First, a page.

Cyberthreats against corporations are constant and evolving. Even the most security-conscious can leave the tiniest opening that is enough to let the worst criminals gain access. And it just takes one vulnerability to bring a business, and its reputation, down. According to a recent report, Trojans continued to be the main source of malware (51.5%), beating out the venerable crew of viruses (23%), worms (13%), PUPs (11%), and spyware (2%).
More than 90 percent of attacks come through email, according to Julian Martin, Vice President of Business Development at Mimecast. Of all the nastiness out there, spear phishing attacks are among the most challenging to defend against. Spear phishing is an e-mail spoofing fraud attempt that is aimed at a particular organization, seeking unauthorized access to confidential data. Highly targeted, spear-fishing is created specifically to pass through standard security gateways, Martin noted. Used in conjunction with spoofing — forging the header of an email — it's a huge threat to CIOs and their corporations.
Martin spoke with us at the Midsize Enterprise Summit in Indianapolis recently about his company's latest solution to these types of email breaches: Mimecast Targeted Threat Protection.
"It's a targeted threat protection family, of which there are three components: A URL protect component, and attachment protection component, and an impersonation protection component," Martin explained.
The URL protection component uses real-time scanning of all URLs within incoming and archived emails on every click to shield customers from immediate and delayed attacks.
Additionally, the attachment protection provides pre-emptive sandboxing security checks on attachments before they are delivered, to help prevent exposure to malware. Finally, the impersonation protection component prevents employees from being duped into making fraudulent wire-transfers by identifying and then marking or quarantining suspicious messages.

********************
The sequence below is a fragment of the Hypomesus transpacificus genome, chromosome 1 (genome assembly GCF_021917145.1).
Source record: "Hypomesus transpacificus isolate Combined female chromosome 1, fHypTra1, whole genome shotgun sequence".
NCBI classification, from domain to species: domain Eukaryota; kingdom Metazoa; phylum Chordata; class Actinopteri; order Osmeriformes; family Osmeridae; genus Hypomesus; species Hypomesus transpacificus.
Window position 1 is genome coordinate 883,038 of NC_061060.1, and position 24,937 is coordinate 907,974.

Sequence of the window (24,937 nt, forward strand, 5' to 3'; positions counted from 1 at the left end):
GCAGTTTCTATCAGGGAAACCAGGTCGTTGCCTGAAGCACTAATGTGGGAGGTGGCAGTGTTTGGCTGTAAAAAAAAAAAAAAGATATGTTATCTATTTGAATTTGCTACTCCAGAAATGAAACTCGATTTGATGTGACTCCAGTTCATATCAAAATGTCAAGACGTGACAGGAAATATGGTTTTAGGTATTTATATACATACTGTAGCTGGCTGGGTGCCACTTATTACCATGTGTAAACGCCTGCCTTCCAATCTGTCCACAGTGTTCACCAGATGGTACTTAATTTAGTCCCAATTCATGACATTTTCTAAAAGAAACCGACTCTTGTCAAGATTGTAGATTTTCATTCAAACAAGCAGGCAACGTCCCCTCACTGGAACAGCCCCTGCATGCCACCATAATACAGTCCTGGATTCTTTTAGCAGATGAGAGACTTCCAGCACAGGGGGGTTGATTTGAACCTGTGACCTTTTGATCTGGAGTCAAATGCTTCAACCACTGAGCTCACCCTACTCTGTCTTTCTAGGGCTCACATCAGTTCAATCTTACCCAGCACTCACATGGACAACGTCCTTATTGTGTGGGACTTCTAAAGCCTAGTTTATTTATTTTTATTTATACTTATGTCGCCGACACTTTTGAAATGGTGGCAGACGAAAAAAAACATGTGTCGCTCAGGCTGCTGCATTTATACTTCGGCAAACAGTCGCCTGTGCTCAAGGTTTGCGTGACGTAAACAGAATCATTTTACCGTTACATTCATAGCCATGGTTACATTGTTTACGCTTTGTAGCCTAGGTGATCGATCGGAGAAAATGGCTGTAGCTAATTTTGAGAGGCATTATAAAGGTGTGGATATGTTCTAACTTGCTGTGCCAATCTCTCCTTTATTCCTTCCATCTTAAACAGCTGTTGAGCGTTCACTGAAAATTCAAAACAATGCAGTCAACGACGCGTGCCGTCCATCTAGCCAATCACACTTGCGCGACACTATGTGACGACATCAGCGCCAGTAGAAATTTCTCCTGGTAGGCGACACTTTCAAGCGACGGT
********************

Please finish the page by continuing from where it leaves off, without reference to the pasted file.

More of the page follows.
However, it's not software alone that will protect companies from security breaches through email. "It's user awareness, on top of technology, that will solve the problem," Martin said.
Consider that, quite often, so-called "urgent" messages will come from an email address that, especially at first glance, look deceptively authentic. A slight misspelling in an email address or a convincing "alternate" address — such as email@example.com rather than firstname.lastname@example.org — can be innocently opened by the unsuspecting. For instance, email addresses with the "rn" letter combination are easy targets for impersonation, Martin noted, as the quick reader might not notice an "m" replacing the "rn."
In the most heinous cases — or creative ones, depending on your perspective —deceptive emails are sent from fraudsters posing as C-level executives to new administrative assistants or others with similar titles. Martin explained the criminals are well versed in how to scour the internet to learn who the newest employees are at a targeted business. Those new employees are most vulnerable because they are the most eager to please the boss. When an email that might look suspicious to a veteran employee comes through to a new worker's inbox, say an after-hours request for a wire transfer, it is generally done, in order to impress the "boss."
Unfortunately, what results is not the type of attention most employees want to receive.
"It's educating the user that is critical," Martin stressed. "And that is what we do."